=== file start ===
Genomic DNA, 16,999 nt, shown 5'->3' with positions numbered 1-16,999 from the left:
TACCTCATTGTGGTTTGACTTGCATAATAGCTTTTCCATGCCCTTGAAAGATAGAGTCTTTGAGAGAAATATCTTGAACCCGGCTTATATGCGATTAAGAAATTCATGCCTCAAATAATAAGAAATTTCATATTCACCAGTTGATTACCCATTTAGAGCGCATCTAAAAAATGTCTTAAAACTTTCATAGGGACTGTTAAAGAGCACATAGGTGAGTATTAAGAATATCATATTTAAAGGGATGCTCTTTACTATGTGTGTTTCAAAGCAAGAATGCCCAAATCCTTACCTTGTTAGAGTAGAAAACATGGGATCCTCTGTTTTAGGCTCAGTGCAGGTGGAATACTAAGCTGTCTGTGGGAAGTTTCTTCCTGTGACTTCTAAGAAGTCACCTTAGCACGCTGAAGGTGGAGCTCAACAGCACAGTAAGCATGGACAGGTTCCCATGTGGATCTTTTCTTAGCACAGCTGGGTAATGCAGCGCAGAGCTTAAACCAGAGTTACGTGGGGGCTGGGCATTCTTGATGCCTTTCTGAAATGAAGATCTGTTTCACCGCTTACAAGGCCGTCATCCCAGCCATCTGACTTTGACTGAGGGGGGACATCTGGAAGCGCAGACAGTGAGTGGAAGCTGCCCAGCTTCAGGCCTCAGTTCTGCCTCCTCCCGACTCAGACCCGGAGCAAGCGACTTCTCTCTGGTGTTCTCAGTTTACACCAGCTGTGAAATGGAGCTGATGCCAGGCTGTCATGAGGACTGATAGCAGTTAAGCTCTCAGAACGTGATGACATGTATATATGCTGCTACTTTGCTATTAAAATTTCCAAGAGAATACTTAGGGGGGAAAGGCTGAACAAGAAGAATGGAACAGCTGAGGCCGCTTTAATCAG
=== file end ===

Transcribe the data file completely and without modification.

Genomic DNA, 16,999 nt, shown 5'->3' with positions numbered 1-16,999 from the left:
TACCTCATTGTGGTTTGACTTGCATAATAGCTTTTCCATGCCCTTGAAAGATAGAGTCTTTGAGAGAAATATCTTGAACCCGGCTTATATGCGATTAAGAAATTCATGCCTCAAATAATAAGAAATTTCATATTCACCAGTTGATTACCCATTTAGAGCGCATCTAAAAAATGTCTTAAAACTTTCATAGGGACTGTTAAAGAGCACATAGGTGAGTATTAAGAATATCATATTTAAAGGGATGCTCTTTACTATGTGTGTTTCAAAGCAAGAATGCCCAAATCCTTACCTTGTTAGAGTAGAAAACATGGGATCCTCTGTTTTAGGCTCAGTGCAGGTGGAATACTAAGCTGTCTGTGGGAAGTTTCTTCCTGTGACTTCTAAGAAGTCACCTTAGCACGCTGAAGGTGGAGCTCAACAGCACAGTAAGCATGGACAGGTTCCCATGTGGATCTTTTCTTAGCACAGCTGGGTAATGCAGCGCAGAGCTTAAACCAGAGTTACGTGGGGGCTGGGCATTCTTGATGCCTTTCTGAAATGAAGATCTGTTTCACCGCTTACAAGGCCGTCATCCCAGCCATCTGACTTTGACTGAGGGGGGACATCTGGAAGCGCAGACAGTGAGTGGAAGCTGCCCAGCTTCAGGCCTCAGTTCTGCCTCCTCCCGACTCAGACCCGGAGCAAGCGACTTCTCTCTGGTGTTCTCAGTTTACACCAGCTGTGAAATGGAGCTGATGCCAGGCTGTCATGAGGACTGATAGCAGTTAAGCTCTCAGAACGTGATGACATGTATATATGCTGCTACTTTGCTATTAAAATTTCCAAGAGAATACTTAGGGGGGAAAGGCTGAACAAGAAGAATGGAACAGCTGAGGCCGCTTTAATCAG